Local residents oppose new residential development on Hackney Road

Occupiers of neighbouring homes worry that the two-storey roof extension will block views and impact house prices.

East London residents have opposed plans to build six new flats in their neighbourhood because they claim they will lose out on views and house prices will change in the area.

Cyntra Properties Ltd is looking to build six “residential apartments” through a roof extension on a four-storey building on Hackney Road in Tower Hamlets.

The building consists of a Sainsbury’s Local at street level while existing flats are located directly above it.

If the planning application is given the green light, the developer would build the new homes through a two-storey roof extension, according to a Tower Hamlets Council document.

It also plans to remove and replace any “combustible materials” such as cladding while future residents wouldn’t be blocked from accessing on-street car parking permits as the development plans to be car-free.

During the consultation stage residents living nearby were sent letters about the plans and notices were put up near the site.

The consultation came back with 21 objections from those already living in the building as well as residents living on the opposite side of Hackney Road and Cadell House which is a few minutes walk away.

Objections ranged from “increased noise” to “overheating of residential units” as well as an “increase in anti-social behaviour”.

Other objections included “loss of a view”, “impact on house prices/rental values”, “fire safety of existing cladding” and “loss of daylight/sunlight and overshadowing and issues with report”.

Residents also argued there would be a loss of privacy and a loss of sunlight due to overshadowing.

In response to the concerns of residents, planning officer Daniel Jeffries wrote in a document: ‘Concerns have been raised from occupiers of neighbouring homes regarding the potential for the proposed homes to overheat and have a detrimental impact on standard of accommodation for future occupiers, given the orientation of the windows.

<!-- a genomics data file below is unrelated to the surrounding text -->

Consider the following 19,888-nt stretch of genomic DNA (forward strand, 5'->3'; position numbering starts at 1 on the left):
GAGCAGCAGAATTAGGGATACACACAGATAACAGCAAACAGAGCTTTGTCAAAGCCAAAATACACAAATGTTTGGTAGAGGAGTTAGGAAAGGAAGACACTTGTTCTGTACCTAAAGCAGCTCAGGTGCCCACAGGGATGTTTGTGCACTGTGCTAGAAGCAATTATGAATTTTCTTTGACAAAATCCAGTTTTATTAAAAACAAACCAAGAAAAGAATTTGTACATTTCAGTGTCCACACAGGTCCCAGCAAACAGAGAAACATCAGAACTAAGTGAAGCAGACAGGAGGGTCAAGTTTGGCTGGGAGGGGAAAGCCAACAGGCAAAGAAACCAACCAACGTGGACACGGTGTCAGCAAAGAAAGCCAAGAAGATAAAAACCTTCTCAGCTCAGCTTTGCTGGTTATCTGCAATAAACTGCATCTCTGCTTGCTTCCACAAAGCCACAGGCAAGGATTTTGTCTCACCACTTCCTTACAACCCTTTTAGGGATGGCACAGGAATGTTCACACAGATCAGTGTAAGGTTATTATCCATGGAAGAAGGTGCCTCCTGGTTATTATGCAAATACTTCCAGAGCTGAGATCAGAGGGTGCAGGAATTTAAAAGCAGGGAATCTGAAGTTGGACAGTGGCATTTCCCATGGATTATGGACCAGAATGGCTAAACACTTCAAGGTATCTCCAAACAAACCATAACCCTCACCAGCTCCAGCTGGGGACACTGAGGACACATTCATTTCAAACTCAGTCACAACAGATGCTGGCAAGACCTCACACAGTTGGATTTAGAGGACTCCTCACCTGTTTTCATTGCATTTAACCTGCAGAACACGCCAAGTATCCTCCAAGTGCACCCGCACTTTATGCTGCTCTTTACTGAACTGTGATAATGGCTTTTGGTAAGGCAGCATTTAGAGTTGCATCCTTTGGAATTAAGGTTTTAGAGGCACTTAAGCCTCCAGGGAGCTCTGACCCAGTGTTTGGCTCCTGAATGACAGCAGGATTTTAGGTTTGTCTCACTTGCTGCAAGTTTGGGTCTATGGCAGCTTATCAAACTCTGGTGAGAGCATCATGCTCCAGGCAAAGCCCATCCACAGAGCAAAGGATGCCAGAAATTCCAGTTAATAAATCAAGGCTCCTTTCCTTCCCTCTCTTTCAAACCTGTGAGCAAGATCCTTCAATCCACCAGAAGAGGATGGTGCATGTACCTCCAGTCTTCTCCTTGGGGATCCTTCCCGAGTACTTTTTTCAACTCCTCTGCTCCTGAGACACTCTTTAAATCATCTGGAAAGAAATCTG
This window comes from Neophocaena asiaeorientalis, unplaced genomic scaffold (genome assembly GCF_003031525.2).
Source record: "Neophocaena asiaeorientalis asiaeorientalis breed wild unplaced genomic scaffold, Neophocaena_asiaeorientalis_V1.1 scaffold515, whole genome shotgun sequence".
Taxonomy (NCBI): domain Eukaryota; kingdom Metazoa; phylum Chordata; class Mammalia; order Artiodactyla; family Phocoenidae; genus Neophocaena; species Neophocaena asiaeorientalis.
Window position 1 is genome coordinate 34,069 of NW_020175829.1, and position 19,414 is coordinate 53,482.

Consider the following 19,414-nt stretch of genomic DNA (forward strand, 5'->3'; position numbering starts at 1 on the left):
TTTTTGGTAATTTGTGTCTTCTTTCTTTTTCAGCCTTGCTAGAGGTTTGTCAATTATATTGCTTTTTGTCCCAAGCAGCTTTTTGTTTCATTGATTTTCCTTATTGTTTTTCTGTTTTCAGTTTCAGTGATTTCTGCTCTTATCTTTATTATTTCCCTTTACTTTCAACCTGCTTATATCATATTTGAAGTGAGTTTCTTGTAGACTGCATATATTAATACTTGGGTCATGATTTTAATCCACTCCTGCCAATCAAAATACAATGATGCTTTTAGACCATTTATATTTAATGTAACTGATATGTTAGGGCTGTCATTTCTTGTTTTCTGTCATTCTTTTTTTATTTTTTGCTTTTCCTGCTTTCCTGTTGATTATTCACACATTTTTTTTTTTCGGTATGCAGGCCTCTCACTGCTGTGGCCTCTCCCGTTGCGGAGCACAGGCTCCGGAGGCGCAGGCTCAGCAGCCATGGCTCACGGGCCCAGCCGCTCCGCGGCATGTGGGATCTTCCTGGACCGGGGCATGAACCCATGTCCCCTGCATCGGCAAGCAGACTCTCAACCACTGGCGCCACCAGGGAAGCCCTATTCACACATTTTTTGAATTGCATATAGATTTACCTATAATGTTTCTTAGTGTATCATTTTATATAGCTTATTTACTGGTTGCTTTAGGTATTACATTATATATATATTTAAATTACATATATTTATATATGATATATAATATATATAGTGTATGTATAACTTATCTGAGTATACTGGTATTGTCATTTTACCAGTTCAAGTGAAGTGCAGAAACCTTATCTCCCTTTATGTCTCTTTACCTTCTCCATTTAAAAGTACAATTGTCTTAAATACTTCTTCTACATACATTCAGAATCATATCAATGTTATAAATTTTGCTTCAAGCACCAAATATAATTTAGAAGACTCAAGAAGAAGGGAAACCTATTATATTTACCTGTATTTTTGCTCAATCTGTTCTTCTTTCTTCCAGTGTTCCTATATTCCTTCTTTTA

‘However, given that there are other units within the host building which have a similar orientation, it is considered acceptable and these matters are also managed outside planning through the building control regulatory system.’

Further along in the document, Mr Jeffries said: ‘Concerns have been raised as regards the fire safety of the existing cladding.

‘However, the council can confirm that the existing cladding would be replaced as part of this application with non-combustible cladding.’

In 2020 the council refused an application to build eight new flats in the same building because the planned height of the two-storey roof extension would have an impact on Grade II listed properties on the opposite side of Hackney Road.

It had also been rejected because it was not clear whether the planned cycle storage area physically had room for more cycle spaces.

The applicant then attempted to appeal the decision however this was later dismissed by the Planning Inspectorate in 2021 because the plans could not deliver a car-free development.

Mr Jeffries said the new planning application ‘is considered to result in additional benefits in comparison to the previously dismissed appeal schemes this includes providing a reduced number of residential units [six rather than eight], which have improved and acceptable standard of accommodation, as well as providing an obligation for affordable housing financial contributions.’

The planning application has been recommended to be granted but will ultimately be heard by Tower Hamlets Council’s development committee at a meeting later this week (April 27).

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